Yet throughout the Reagan administration my mantra was: “Come back, Jimmy. All is forgiven.” What I missed wasn’t a hard-headed political analysis, a shrewd ability to work the system in behalf of social justice goals, an uncompromising commitment to the poor. These we had never had from Carter. What I missed, and had taken for granted, was that the man supported the Bill of Rights.

Carter was a typical liberal in that respect. He understood the role of the Bill of Rights in assuring that in addition to stable democratic institutions, people in the U.S. also have certain concrete rights. Take Article I of the Bill of Rights, the First Amendment. It reads in part: “Congress shall make no law … abridging the freedom of speech, or of the press; or the right of people peaceably to assemble…” It is meant to protect the individual’s right to protest government actions. In the United States, freedom of speech is a civil liberty.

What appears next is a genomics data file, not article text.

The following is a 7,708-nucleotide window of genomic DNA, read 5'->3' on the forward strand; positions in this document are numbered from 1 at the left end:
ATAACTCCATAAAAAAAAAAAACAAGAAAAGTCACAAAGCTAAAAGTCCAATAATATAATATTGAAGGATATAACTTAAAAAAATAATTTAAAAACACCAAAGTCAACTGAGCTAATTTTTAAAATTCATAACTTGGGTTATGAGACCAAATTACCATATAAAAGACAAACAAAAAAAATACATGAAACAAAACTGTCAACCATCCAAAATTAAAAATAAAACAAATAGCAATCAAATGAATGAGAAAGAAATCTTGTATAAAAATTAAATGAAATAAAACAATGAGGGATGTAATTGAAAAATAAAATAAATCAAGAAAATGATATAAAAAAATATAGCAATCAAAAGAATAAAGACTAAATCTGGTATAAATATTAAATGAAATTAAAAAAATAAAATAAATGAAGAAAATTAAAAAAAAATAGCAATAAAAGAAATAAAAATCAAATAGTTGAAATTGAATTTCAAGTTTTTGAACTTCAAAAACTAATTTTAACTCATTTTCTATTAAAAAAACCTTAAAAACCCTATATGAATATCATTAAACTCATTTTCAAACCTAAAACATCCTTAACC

This guarantee has always been applied selectively. The free speech of racists has always been better protected than the free speech of campus war protesters. In the recent past, it was often necessary for the courts to intervene to protect Leftists from the violations of their First Amendment rights by law enforcement officers, the FBI, or exceptionally hostile Justice Departments, such as those of the Nixon and Reagan administrations.

Free speech is particularly important to progressives because in my attempt to change the status quo there must be room to unmask and debunk it. Censorship imposed by legal means, or self-censorship in the context of repression, means that the Left’s effectiveness is dramatically limited.